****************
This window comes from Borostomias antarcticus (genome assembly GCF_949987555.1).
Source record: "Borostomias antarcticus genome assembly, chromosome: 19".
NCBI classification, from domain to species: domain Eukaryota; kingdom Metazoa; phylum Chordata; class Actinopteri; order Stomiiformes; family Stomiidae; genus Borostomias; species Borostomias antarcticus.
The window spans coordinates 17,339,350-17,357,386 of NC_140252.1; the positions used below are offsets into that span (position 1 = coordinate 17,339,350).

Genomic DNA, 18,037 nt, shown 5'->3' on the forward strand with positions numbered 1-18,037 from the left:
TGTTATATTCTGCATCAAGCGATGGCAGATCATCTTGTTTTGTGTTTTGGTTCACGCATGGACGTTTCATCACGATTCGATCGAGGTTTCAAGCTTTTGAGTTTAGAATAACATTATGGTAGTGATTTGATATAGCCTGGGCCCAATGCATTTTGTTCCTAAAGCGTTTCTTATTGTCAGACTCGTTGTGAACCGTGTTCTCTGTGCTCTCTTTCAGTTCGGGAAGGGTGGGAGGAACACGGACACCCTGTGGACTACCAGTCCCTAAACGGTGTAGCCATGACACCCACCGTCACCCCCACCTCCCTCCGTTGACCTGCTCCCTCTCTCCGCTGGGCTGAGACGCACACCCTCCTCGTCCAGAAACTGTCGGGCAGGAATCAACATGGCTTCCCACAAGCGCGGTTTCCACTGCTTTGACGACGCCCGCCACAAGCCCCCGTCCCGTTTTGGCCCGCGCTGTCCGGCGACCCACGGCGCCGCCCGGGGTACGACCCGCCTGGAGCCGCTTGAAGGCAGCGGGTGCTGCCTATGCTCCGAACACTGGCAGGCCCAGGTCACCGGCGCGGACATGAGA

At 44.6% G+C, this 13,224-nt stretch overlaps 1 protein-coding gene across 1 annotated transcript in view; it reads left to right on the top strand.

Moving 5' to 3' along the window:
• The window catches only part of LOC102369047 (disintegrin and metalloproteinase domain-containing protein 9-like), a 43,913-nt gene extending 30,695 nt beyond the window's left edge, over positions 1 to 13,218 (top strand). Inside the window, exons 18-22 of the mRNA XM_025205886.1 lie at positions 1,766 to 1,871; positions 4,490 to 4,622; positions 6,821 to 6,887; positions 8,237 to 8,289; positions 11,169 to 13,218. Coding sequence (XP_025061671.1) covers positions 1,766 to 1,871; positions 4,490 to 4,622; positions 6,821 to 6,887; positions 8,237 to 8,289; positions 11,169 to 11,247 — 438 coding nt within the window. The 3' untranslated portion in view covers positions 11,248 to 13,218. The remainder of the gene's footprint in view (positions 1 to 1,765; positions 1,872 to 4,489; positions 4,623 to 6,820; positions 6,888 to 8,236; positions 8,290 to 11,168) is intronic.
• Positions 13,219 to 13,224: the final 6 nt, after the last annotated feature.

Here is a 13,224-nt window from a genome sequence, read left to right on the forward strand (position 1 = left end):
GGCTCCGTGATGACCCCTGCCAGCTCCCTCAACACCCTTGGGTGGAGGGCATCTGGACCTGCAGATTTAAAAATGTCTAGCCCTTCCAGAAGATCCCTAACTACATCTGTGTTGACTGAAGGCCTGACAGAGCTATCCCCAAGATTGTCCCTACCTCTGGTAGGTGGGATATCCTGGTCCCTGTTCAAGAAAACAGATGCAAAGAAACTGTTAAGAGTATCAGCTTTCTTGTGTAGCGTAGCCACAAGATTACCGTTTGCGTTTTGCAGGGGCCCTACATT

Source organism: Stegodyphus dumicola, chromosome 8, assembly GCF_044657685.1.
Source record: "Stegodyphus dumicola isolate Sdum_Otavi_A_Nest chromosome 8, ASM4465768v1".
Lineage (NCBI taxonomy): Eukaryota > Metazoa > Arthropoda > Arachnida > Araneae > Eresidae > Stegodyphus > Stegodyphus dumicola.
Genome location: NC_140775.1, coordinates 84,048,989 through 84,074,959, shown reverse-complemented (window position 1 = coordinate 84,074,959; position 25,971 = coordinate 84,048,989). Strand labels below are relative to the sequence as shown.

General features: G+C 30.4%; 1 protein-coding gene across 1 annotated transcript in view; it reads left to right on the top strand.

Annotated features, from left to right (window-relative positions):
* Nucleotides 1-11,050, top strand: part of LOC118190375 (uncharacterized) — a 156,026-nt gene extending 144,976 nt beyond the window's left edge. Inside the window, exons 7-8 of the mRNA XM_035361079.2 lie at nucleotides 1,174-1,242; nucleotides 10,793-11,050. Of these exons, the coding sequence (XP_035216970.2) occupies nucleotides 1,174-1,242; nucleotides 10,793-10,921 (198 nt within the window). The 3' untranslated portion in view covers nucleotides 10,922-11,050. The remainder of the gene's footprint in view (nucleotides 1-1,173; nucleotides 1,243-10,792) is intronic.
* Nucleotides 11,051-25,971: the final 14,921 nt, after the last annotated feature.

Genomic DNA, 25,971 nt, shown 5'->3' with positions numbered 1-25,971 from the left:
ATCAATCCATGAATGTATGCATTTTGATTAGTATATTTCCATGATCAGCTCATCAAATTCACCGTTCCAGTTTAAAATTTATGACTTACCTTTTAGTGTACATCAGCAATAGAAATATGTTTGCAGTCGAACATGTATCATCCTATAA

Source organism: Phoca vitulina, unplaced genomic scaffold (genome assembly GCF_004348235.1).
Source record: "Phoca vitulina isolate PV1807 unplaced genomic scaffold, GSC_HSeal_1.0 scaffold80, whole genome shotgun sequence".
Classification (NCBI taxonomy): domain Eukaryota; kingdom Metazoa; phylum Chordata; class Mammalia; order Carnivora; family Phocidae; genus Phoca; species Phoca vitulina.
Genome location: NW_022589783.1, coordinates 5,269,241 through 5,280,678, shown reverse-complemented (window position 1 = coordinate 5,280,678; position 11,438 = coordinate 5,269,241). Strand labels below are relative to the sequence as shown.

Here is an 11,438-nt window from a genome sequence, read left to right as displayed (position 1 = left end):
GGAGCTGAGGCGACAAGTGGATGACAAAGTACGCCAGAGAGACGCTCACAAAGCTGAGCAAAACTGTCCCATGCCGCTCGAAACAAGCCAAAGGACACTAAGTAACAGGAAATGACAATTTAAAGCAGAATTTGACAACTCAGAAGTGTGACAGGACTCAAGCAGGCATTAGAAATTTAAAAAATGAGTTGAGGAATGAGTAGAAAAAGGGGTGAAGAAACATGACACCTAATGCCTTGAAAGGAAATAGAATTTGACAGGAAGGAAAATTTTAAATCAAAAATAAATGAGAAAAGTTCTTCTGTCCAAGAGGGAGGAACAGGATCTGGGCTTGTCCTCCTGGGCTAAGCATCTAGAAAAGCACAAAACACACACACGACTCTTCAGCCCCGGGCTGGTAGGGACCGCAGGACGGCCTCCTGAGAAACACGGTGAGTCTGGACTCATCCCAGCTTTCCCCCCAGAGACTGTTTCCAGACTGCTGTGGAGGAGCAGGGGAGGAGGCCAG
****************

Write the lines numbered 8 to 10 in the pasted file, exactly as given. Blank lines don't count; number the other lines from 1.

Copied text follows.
Moving 5' to 3' along the window:
• The window catches only part of LOC102369047 (disintegrin and metalloproteinase domain-containing protein 9-like), a 43,913-nt gene extending 30,695 nt beyond the window's left edge, over positions 1 to 13,218 (top strand). Inside the window, exons 18-22 of the mRNA XM_025205886.1 lie at positions 1,766 to 1,871; positions 4,490 to 4,622; positions 6,821 to 6,887; positions 8,237 to 8,289; positions 11,169 to 13,218. Coding sequence (XP_025061671.1) covers positions 1,766 to 1,871; positions 4,490 to 4,622; positions 6,821 to 6,887; positions 8,237 to 8,289; positions 11,169 to 11,247 — 438 coding nt within the window. The 3' untranslated portion in view covers positions 11,248 to 13,218. The remainder of the gene's footprint in view (positions 1 to 1,765; positions 1,872 to 4,489; positions 4,623 to 6,820; positions 6,888 to 8,236; positions 8,290 to 11,168) is intronic.
• Positions 13,219 to 13,224: the final 6 nt, after the last annotated feature.